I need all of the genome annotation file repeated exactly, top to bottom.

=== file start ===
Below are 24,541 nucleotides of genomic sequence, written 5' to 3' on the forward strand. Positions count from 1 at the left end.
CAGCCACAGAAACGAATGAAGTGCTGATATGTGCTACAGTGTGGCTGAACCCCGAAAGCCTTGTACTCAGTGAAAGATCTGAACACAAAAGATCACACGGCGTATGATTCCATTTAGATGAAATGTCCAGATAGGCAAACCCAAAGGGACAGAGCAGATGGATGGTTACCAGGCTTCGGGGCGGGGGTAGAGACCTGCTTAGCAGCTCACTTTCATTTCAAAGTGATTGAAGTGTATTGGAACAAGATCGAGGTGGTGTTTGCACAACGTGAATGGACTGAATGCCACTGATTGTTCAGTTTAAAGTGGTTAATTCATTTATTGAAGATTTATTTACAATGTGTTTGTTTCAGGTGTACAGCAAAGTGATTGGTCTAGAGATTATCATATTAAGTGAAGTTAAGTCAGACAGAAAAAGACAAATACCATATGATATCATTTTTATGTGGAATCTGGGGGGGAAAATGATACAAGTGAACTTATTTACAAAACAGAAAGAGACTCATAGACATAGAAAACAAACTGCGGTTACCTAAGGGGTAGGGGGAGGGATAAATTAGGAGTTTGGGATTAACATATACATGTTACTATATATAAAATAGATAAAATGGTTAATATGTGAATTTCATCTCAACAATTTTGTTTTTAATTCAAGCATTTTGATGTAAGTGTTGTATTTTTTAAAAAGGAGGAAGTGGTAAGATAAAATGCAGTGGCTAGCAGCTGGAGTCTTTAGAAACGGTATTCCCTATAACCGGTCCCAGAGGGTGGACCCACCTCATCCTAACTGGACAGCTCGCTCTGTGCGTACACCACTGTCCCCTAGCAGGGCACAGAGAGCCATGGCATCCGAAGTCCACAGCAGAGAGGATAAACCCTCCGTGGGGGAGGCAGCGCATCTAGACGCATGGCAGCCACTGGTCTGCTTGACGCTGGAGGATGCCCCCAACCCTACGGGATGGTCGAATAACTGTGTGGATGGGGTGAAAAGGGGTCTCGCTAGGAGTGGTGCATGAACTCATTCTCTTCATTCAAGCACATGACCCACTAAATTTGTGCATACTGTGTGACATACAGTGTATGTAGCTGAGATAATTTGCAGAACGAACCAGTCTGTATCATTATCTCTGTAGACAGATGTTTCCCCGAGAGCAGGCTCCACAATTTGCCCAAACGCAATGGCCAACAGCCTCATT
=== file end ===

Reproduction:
Below are 24,541 nucleotides of genomic sequence, written 5' to 3' on the forward strand. Positions count from 1 at the left end.
CAGCCACAGAAACGAATGAAGTGCTGATATGTGCTACAGTGTGGCTGAACCCCGAAAGCCTTGTACTCAGTGAAAGATCTGAACACAAAAGATCACACGGCGTATGATTCCATTTAGATGAAATGTCCAGATAGGCAAACCCAAAGGGACAGAGCAGATGGATGGTTACCAGGCTTCGGGGCGGGGGTAGAGACCTGCTTAGCAGCTCACTTTCATTTCAAAGTGATTGAAGTGTATTGGAACAAGATCGAGGTGGTGTTTGCACAACGTGAATGGACTGAATGCCACTGATTGTTCAGTTTAAAGTGGTTAATTCATTTATTGAAGATTTATTTACAATGTGTTTGTTTCAGGTGTACAGCAAAGTGATTGGTCTAGAGATTATCATATTAAGTGAAGTTAAGTCAGACAGAAAAAGACAAATACCATATGATATCATTTTTATGTGGAATCTGGGGGGGAAAATGATACAAGTGAACTTATTTACAAAACAGAAAGAGACTCATAGACATAGAAAACAAACTGCGGTTACCTAAGGGGTAGGGGGAGGGATAAATTAGGAGTTTGGGATTAACATATACATGTTACTATATATAAAATAGATAAAATGGTTAATATGTGAATTTCATCTCAACAATTTTGTTTTTAATTCAAGCATTTTGATGTAAGTGTTGTATTTTTTAAAAAGGAGGAAGTGGTAAGATAAAATGCAGTGGCTAGCAGCTGGAGTCTTTAGAAACGGTATTCCCTATAACCGGTCCCAGAGGGTGGACCCACCTCATCCTAACTGGACAGCTCGCTCTGTGCGTACACCACTGTCCCCTAGCAGGGCACAGAGAGCCATGGCATCCGAAGTCCACAGCAGAGAGGATAAACCCTCCGTGGGGGAGGCAGCGCATCTAGACGCATGGCAGCCACTGGTCTGCTTGACGCTGGAGGATGCCCCCAACCCTACGGGATGGTCGAATAACTGTGTGGATGGGGTGAAAAGGGGTCTCGCTAGGAGTGGTGCATGAACTCATTCTCTTCATTCAAGCACATGACCCACTAAATTTGTGCATACTGTGTGACATACAGTGTATGTAGCTGAGATAATTTGCAGAACGAACCAGTCTGTATCATTATCTCTGTAGACAGATGTTTCCCCGAGAGCAGGCTCCACAATTTGCCCAAACGCAATGGCCAACAGCCTCATT